Kobach Quits “We Build the Wall” Board

And a reminder about Bannon's wall grift.

Via the Kansas City Star: Kris Kobach resigns from We Build the Wall board after nonprofit indicted on money laundering.

Former Kansas Secretary of State Kris Kobach, the Republican candidate for state attorney general, resigned Friday from the board of directors of We Build the Wall after the nonprofit organization was indicted on allegations of money laundering, conspiracy and fraud.

New York state prosecutors unsealed an indictment against former Trump adviser Steve Bannon on Thursday, alleging he defrauded donors to We Build the Wall, which fundraised to construct privately funded strips of wall along the southern border. We Build the Wall was also indicted and accused of the same crimes. Both Bannon and We Build the Wall have pleaded not guilty.

Given Kobach’s tenuous relationship with reality when it comes to elections (and to immigrants), his involvement with this group is not a surprise and I was not even going to comment on this story, but this paragraph struck me:

The indictment put Kobach in the potentially politically precarious position of helping lead an organization under indictment while running to become Kansas’ top law enforcement officer. Kobach’s campaign told The Star he had resigned from the board after the newspaper asked about his continuing involvement with We Build the Wall.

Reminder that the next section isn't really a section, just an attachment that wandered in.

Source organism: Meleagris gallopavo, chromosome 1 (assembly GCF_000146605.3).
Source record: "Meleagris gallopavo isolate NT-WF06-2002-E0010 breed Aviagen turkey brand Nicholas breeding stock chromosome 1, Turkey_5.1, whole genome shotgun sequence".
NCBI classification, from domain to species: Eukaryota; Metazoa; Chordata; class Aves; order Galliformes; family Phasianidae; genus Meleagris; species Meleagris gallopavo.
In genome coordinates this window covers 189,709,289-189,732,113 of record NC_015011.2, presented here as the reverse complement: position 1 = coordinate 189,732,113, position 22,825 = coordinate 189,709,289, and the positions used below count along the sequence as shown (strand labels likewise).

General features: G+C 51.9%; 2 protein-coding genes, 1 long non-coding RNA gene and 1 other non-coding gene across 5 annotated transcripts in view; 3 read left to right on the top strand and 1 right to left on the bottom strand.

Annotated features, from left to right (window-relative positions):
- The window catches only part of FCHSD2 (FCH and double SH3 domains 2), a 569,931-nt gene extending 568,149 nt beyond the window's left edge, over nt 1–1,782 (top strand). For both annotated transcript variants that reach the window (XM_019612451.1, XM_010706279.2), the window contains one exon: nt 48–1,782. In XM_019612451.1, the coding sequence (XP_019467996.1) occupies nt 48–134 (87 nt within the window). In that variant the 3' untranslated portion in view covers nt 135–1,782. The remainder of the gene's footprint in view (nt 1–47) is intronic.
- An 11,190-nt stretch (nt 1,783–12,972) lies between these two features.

The indictment is hardly some red light on the dashboard alerting Kobach (or the voters of Kansas) of a possible problem with We Build the Wall (i.e., his involvement should already have put him in a “politically precarious position”). It was obvious from the beginning that the organization was bogus. The notion that it was really a grift was not a huge leap, even before Trump had to pardon folks associated with the organization after they had been charged with federal crimes.

Kobach’s move is just an example of a proverbial rat fleeing a sinking ship. I mean, sure, participate in a clearly problematic venture and hold out on resigning until the indictments come down (a second time).

Kobach had been the organization’s general counsel, in addition to serving on the board. He resigned both positions, according to state Sen. J.R. Claeys, a Salina Republican and Kobach’s campaign spokesperson.

If Kobach had remained on the board, he would have been part of a small team of corporate directors in charge of the organization as it faces allegations of criminal conduct. Kobach was on the board during at least part of the time period in which prosecutors allege Bannon and We Build the Wall engaged in money laundering and conspiracy.

For a run-down of the current charges see the NYT, Bannon Pleads Not Guilty to New York Charges in Wall Case.

prosecutors said, Mr. Bannon funneled more than $100,000 in donations to the organization’s president, Brian Kolfage, who had repeatedly promised not to take a salary. And New York’s attorney general, Letitia James, said that while Mr. Bannon had represented himself as a patriotic volunteer fighting for ordinary citizens, he too had personally profited.

Mr. Bannon was charged by the Manhattan district attorney, Alvin L. Bragg, with two felony counts of money laundering, two felony counts of conspiracy and one felony count of a scheme to defraud, and could face a maximum sentence of five to 15 years on the most serious charge.